Africa and the Africans in the Nineteenth Century
Most histories seek to understand modern Africa as a troubled outcome of nineteenth century European colonialism, but that is only a small part of the story. In this celebrated book, beautifully translated from the French edition, the history of Africa in the nineteenth century unfolds from the perspective of Africans themselves rather than the European powers.It was above all a time of tremendous internal change on the African continent. Great jihads of Muslim conquest and conversion swept over West Africa. In the interior, warlords competed to control the internal slave trade. In the east, the sultanate of Zanzibar extended its reach via coastal and interior trade routes. In the north, Egypt began to modernize while Algeria was colonized. In the south, a series of forced migrations accelerated, spurred by the progression of white settlement.Through much of the century African societies assimilated and adapted to the changes generated by these diverse forces. In the end, the West's technological advantage prevailed and most of Africa fell under European control and lost its independence. Yet only by taking into account the rich complexity of this tumultuous past can we fully understand modern Africa from the colonial period to independence and the difficulties of today.
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A Turbulent History 1 People and Their Environment Africas Climate and Demography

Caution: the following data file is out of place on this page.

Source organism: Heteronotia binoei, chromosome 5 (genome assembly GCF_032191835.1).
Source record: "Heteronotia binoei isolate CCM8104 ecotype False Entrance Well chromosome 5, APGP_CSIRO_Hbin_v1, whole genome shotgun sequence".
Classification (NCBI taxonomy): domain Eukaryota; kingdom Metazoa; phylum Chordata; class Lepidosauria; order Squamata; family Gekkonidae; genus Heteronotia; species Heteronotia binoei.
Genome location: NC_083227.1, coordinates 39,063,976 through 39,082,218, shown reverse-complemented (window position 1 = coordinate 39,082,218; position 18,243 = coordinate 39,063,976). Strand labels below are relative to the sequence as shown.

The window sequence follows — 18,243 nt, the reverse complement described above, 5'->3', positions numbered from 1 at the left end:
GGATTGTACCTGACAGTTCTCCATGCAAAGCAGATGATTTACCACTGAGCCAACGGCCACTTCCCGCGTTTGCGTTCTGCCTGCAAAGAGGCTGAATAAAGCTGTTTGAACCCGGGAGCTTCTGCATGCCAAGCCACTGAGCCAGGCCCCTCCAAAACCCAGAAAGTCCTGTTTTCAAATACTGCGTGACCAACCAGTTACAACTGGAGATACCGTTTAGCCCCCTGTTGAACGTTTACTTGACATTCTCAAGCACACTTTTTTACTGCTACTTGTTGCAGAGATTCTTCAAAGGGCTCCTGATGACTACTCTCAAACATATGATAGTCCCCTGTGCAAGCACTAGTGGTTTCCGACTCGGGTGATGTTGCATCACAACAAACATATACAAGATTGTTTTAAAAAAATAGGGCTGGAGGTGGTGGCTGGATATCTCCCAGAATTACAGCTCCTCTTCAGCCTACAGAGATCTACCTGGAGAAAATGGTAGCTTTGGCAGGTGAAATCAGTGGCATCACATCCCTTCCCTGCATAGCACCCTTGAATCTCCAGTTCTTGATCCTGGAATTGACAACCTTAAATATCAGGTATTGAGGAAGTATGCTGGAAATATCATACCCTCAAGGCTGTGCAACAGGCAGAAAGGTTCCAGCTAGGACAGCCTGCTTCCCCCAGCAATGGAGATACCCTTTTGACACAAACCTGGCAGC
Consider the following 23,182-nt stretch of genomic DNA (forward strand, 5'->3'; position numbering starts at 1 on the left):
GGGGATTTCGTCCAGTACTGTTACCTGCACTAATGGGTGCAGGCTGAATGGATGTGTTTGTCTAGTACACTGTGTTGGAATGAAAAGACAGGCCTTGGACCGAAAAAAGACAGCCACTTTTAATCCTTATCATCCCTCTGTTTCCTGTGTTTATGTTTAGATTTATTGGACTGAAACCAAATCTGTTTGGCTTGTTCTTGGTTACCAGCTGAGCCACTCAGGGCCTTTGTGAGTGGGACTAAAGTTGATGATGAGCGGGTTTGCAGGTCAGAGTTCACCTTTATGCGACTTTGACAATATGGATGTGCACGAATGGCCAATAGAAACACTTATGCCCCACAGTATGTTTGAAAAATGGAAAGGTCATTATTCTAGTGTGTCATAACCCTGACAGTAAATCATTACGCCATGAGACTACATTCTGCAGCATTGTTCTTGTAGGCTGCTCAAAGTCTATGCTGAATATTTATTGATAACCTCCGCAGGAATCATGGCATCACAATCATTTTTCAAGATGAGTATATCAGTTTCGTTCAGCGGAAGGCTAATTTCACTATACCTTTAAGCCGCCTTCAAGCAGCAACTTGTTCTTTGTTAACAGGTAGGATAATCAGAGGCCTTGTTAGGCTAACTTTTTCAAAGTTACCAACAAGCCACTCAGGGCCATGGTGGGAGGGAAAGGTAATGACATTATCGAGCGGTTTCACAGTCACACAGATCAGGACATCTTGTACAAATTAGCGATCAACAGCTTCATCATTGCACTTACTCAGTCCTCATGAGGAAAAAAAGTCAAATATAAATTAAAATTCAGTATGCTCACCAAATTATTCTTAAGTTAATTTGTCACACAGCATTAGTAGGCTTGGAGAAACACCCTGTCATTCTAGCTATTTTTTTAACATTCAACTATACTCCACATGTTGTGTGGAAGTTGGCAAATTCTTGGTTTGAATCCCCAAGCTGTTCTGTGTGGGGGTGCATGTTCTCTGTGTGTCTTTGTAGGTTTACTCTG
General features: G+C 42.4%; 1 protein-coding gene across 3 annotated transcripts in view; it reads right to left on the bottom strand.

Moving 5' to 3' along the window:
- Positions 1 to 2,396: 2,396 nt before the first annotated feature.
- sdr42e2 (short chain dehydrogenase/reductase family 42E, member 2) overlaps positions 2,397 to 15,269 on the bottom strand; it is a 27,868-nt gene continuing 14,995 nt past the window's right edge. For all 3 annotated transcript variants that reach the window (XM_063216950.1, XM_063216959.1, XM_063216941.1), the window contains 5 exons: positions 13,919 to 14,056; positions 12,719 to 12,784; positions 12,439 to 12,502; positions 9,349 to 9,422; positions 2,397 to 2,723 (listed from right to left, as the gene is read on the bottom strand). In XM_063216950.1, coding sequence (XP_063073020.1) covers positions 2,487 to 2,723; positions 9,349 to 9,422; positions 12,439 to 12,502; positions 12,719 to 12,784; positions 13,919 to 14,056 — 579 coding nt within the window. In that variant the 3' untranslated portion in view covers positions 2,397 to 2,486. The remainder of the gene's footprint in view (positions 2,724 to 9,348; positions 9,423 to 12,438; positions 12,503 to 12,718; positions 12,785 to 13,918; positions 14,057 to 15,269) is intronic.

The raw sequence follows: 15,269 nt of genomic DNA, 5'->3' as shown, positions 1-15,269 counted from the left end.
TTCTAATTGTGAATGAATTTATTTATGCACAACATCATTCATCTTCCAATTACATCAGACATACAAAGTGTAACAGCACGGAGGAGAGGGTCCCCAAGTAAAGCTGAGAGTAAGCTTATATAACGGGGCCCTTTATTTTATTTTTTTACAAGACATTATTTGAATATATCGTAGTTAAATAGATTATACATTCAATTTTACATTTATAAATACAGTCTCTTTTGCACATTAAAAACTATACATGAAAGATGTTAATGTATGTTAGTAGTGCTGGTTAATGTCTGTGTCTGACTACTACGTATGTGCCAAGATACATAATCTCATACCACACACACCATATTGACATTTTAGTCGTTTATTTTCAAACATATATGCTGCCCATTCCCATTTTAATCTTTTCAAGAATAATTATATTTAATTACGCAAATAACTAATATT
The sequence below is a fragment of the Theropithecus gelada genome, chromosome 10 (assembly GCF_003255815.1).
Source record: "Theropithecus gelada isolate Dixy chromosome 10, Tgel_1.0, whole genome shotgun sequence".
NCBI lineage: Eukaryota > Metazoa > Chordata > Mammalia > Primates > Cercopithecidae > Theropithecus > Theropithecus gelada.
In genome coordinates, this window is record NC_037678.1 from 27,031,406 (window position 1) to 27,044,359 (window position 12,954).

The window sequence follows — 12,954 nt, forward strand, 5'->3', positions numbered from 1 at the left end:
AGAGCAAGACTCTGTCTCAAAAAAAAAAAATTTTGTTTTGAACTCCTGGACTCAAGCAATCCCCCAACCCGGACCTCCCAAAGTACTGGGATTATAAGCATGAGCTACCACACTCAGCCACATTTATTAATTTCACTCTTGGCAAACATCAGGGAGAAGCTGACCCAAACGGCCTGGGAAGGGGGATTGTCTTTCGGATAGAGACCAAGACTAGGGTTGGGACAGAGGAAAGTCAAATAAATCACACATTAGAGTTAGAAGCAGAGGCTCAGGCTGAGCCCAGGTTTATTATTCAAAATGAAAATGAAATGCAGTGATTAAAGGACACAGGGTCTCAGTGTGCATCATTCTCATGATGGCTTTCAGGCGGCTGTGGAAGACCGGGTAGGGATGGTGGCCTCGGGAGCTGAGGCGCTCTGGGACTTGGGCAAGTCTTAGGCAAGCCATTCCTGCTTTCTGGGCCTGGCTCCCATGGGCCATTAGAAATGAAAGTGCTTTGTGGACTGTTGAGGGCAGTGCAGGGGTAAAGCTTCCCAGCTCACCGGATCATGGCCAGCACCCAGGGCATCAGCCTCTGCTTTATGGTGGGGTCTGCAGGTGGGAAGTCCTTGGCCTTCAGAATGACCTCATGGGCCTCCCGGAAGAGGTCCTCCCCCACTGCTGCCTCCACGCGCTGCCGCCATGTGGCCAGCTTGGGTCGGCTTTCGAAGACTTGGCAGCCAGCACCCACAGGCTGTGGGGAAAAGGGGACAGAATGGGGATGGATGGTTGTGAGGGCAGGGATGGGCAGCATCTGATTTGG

A Turbulent History 2 Political and Warlike Islam The Maghreb and West Africa Before the Colonial Conquest
A Turbulent History 3 Political and Merchant Islam East Africa
A Turbulent History 4 Animisms ResistanceOpenness and Introversion CentralWestern Africa
A Turbulent History 5 The Meeting of Cultures Southern Africa
A Turbulent History 6 Colonial Intervention
A Turbulent History 7 The Centurys Innovations
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Abomey Ahmadu Algeria Algiers Anioma Arabs Asante Atlantic backcountry bambara became began beginning Boers Bornu British Cape capital city caravans chiefs Christian coast colonial Congo conquest cultural desert despite dominated drought east economic Egypt eighteenth century empire especially established Ethiopia European exported farming French Fulani Futa Jallon Futa Toro gold groups Hajj Hajj Umar Hausa increased Indian inhabitants interior Islam ivory jihad Kikuyu king Kingdom kola labor Lake land livestock Luanda major Masai Masina merchants military mission missionaries Mozambique Muslim Natal Ndebele Nguni Niger Niger River nineteenth century nyamwezi Omani palm oil plantations political population ports Portuguese rabīh raids religious river Sahara Sahel Saint-Louis Senegal settlers Sierra Leone slave trade slavery social societies Sokoto soldiers Soninke Sotho South Africa southern Africa spread Sudan sultan Swahili Timbuktu took Tuaregs Uthman dan Fodio villages West Africa Western White women Xhosa yoruba Zanzibar Zulu